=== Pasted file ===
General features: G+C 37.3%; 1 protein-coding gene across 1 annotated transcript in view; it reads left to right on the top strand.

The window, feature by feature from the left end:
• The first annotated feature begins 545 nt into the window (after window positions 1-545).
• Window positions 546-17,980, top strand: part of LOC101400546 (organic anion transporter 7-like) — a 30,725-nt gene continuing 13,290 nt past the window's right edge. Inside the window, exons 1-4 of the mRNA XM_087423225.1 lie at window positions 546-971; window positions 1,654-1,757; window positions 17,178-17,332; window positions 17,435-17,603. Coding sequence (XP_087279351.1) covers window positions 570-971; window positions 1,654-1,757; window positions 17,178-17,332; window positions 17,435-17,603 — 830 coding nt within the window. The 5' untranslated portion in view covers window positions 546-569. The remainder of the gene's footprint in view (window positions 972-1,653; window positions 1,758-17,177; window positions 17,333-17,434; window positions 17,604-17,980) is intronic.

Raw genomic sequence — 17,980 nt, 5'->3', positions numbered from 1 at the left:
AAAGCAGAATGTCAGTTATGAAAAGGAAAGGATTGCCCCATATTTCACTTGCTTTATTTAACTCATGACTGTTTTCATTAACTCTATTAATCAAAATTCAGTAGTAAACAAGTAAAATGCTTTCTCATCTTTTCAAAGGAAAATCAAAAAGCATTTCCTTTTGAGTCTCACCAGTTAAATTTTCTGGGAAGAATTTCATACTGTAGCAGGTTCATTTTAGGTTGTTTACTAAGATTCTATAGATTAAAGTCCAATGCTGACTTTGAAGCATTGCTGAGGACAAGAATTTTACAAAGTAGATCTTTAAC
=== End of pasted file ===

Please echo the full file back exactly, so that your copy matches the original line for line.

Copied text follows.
General features: G+C 37.3%; 1 protein-coding gene across 1 annotated transcript in view; it reads left to right on the top strand.

The window, feature by feature from the left end:
• The first annotated feature begins 545 nt into the window (after window positions 1-545).
• Window positions 546-17,980, top strand: part of LOC101400546 (organic anion transporter 7-like) — a 30,725-nt gene continuing 13,290 nt past the window's right edge. Inside the window, exons 1-4 of the mRNA XM_087423225.1 lie at window positions 546-971; window positions 1,654-1,757; window positions 17,178-17,332; window positions 17,435-17,603. Coding sequence (XP_087279351.1) covers window positions 570-971; window positions 1,654-1,757; window positions 17,178-17,332; window positions 17,435-17,603 — 830 coding nt within the window. The 5' untranslated portion in view covers window positions 546-569. The remainder of the gene's footprint in view (window positions 972-1,653; window positions 1,758-17,177; window positions 17,333-17,434; window positions 17,604-17,980) is intronic.

Raw genomic sequence — 17,980 nt, 5'->3', positions numbered from 1 at the left:
AAAGCAGAATGTCAGTTATGAAAAGGAAAGGATTGCCCCATATTTCACTTGCTTTATTTAACTCATGACTGTTTTCATTAACTCTATTAATCAAAATTCAGTAGTAAACAAGTAAAATGCTTTCTCATCTTTTCAAAGGAAAATCAAAAAGCATTTCCTTTTGAGTCTCACCAGTTAAATTTTCTGGGAAGAATTTCATACTGTAGCAGGTTCATTTTAGGTTGTTTACTAAGATTCTATAGATTAAAGTCCAATGCTGACTTTGAAGCATTGCTGAGGACAAGAATTTTACAAAGTAGATCTTTAAC